Movie review: ‘10,000 BC’
Vail CO, Colorado
EAGLE COUNTY, Colorado ” A friend who hadn’t seen “10,000 BC” told me that, judging from the previews, “it looks like ‘Apocalypto’ for dumb people.”
Although the film begins with a tribe of Neanderthals chanting in a tent and attempting to spear mammoths in a style not unlike the Ewoks (the “ancient” civilization we most associate with the big screen), the plot in “10,000 BC” does, in fact, thicken.
That’s not to say you’ll be on the edge of your seat chewing on your hand.
This movie, like writer/director Roland Emmerich’s other efforts (“Day After Tomorrow,” “Godzilla,” “Stargate”), is really not the most riveting or complex you’ll ever see. Also, the acting leaves something to be desired, but nobody can say it’s not entertaining. And really … how many actors can convincingly portray a caveman romance, anyway? Them are big rawhide slippers to fill.
Regardless of your feelings about prehistoric social issues and love stories ” or preposterous, imaginary ones ” you’re bound to get somewhat drawn into the drama. You’ll even laugh a few times … whether that was the director’s intention or not.
The first chuckle comes with the upbeat tenor narration by Hollywood veteran Omar Sharif. For a moment or two, you might think you’re watching “How The Grinch Stole Christmas.” Then, right when you’re expecting the cameras to pan across the landscape into Whoville, you’ll find yourself eyeing the circle of dwellings shared by the film’s frontline ancient tribe. Of course, everyone there is sporting the standard look of the early human race ” dreadlocks, loincloth, bone jewelry … Luckily the characters don’t speak in grunts and buzzes, but they do have an odd Neanderthal twang.
“10,000 BC” is the story of D’Leh (Steven Strait), who first appears as a young boy, alienated by others his age because his father, the chief, has presumably deserted the tribe to eek out a better life for himself and leave his people behind to fend for themselves.
A beautiful, blue-eyed child ” Evolet (Camilla Belle) ” is brought into the circle after her tribe is apparently pillaged by slave traders and D’Leh falls in love with her. We know this, not because either character is developed whatsoever, but because they exchange knowing looks once or twice and D’Leh tells Evolet that he thinks of her like the stars … or something. When it comes time for D’Leh and other adult men of the tribe to compete for chief duties after defacto leader Tic Tic steps down, the coveted white spear comes with the victory, as does blue-eyed Evolet. All the warrior has to do is drop one of the giant mammoths.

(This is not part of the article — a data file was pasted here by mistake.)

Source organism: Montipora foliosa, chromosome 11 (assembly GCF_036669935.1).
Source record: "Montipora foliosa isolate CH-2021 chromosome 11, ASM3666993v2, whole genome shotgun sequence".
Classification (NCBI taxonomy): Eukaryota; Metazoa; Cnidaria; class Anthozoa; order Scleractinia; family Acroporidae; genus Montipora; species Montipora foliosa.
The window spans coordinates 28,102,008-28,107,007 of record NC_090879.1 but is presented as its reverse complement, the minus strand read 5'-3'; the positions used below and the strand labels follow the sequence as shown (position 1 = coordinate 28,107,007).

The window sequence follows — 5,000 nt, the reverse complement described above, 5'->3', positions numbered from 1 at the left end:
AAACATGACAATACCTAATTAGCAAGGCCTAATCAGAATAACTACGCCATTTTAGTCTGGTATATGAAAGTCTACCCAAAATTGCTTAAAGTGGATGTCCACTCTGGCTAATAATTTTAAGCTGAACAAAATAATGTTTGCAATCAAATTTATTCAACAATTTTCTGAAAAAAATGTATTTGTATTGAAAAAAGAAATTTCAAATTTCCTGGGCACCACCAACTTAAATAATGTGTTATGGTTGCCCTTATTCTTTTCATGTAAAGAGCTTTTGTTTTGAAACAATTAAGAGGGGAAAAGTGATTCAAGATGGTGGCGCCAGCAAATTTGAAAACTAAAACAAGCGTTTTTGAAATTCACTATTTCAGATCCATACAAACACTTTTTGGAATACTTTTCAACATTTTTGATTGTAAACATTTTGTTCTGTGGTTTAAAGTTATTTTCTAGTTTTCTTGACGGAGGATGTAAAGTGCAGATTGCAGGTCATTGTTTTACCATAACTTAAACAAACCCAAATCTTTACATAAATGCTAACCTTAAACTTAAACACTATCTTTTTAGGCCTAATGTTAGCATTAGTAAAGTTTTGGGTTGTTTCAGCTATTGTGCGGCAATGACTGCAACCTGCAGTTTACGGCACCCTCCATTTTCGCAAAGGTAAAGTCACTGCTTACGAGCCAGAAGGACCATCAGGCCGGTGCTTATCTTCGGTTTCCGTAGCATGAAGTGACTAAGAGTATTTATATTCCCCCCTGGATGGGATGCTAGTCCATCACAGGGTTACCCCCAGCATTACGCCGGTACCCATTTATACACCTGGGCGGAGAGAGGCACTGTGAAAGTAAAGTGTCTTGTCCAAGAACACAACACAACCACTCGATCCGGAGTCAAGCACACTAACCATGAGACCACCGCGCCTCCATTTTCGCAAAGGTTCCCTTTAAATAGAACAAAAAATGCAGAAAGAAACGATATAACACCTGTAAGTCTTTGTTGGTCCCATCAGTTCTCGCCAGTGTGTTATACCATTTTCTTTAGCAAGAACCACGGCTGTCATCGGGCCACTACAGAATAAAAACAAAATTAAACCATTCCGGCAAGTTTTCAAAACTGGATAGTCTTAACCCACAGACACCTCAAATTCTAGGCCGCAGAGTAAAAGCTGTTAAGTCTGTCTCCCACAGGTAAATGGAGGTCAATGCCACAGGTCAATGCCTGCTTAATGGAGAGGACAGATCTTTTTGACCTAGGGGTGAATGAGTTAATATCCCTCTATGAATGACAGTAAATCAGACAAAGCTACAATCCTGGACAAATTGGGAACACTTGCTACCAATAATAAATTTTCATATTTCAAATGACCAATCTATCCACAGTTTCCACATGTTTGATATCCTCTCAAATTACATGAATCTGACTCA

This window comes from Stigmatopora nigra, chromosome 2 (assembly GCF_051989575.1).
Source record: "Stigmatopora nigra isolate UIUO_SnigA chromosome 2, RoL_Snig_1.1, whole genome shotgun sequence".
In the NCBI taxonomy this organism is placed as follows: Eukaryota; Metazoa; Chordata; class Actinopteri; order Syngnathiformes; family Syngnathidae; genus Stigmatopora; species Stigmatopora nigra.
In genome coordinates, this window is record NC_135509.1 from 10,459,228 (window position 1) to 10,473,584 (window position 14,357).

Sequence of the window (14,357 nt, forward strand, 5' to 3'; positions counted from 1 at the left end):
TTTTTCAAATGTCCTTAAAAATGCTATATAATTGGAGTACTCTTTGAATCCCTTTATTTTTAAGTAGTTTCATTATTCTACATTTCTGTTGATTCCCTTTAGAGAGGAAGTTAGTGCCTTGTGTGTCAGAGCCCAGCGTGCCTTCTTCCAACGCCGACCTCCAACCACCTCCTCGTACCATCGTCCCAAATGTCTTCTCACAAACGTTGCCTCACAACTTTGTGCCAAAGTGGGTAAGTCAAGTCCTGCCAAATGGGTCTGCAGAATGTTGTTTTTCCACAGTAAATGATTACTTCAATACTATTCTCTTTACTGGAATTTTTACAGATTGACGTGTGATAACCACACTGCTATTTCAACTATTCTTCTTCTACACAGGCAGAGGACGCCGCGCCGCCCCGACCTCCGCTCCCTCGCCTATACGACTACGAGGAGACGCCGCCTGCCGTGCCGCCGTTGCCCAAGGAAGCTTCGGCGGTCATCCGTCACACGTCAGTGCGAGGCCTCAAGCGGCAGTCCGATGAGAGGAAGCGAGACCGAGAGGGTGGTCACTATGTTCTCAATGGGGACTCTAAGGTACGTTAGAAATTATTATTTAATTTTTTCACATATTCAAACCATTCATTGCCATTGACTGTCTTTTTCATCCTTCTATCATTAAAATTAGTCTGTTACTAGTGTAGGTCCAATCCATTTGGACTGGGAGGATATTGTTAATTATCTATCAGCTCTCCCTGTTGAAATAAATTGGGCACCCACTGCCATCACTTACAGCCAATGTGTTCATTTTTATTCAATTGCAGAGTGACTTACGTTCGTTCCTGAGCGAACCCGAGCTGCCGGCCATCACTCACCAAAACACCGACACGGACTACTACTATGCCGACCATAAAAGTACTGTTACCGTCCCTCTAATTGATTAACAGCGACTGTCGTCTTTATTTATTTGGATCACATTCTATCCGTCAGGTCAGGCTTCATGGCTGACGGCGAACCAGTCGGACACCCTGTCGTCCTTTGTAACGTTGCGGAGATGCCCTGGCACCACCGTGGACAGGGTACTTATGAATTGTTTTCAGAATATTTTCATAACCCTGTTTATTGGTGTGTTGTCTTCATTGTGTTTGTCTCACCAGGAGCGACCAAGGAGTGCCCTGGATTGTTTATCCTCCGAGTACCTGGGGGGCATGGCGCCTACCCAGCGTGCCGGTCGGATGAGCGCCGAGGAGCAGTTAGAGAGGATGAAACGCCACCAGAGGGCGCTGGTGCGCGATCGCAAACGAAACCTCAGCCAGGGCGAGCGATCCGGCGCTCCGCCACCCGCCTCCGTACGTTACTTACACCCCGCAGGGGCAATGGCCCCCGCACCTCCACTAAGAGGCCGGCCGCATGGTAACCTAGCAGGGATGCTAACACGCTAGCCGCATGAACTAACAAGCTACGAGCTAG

The thundering sequences of mammoths on the move are impressive, but one can’t help but being reminded of Snuffleupagus, because they are, well, kind of cute. Still, the tribe is hungry and must kill one, so all the young men, clad in loin cloths and bulging muscles, get into position with their spears to spook the herd. They drive the herd into a narrow valley where others can throw a net over a straggler. Naturally, D’Leh is the one who takes down the beast single-handedly, and although he claims the white spear and his “woman,” he later confesses that he didn’t win fair and square. While this is under debate, a group of slave traders on horseback rattle into the village and kidnap everybody who will be useful in the large, major project of the era ” building the Egyptian pyramids, of course.
Evolet is among those captured and D’Leh, Tic Tic and a handful of others set across the land to rescue her and the rest of their people.
Along the journey, which begins in what looks like the Andes or Himalayas and inconceivably takes the travelers across the African desert, the rescuers meet another ancient tribe whose people have been taken as slaves. They also meet a saber-toothed tiger, and of course, God.
No need to elaborate on the mysterious, falsetto soothsayer whom the slaves keep in the ground, or the clairvoyant old lady in the tribe, the albino children who work for the Almighty, or how the Almighty himself ” although its hard to tell for sure under the silk shroud he wears ” is a dead ringer for the Emperor in Star Wars.
Like we said, there’s a lot going on in “10,000 BC.” It’s not all hunting, gathering and primitive cave art, oh no. Just don’t expect it to all come together in any coherent or believable fashion. Don’t expect to see any Oscars out of it and don’t expect to be moved to tears (although anyone with a weakness for prehistoric cheese just might). But laugh you will.
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Are we seeing more bears because there are more bears on the valley floor, or because we’re all spending more time at home? It could be a bit of both.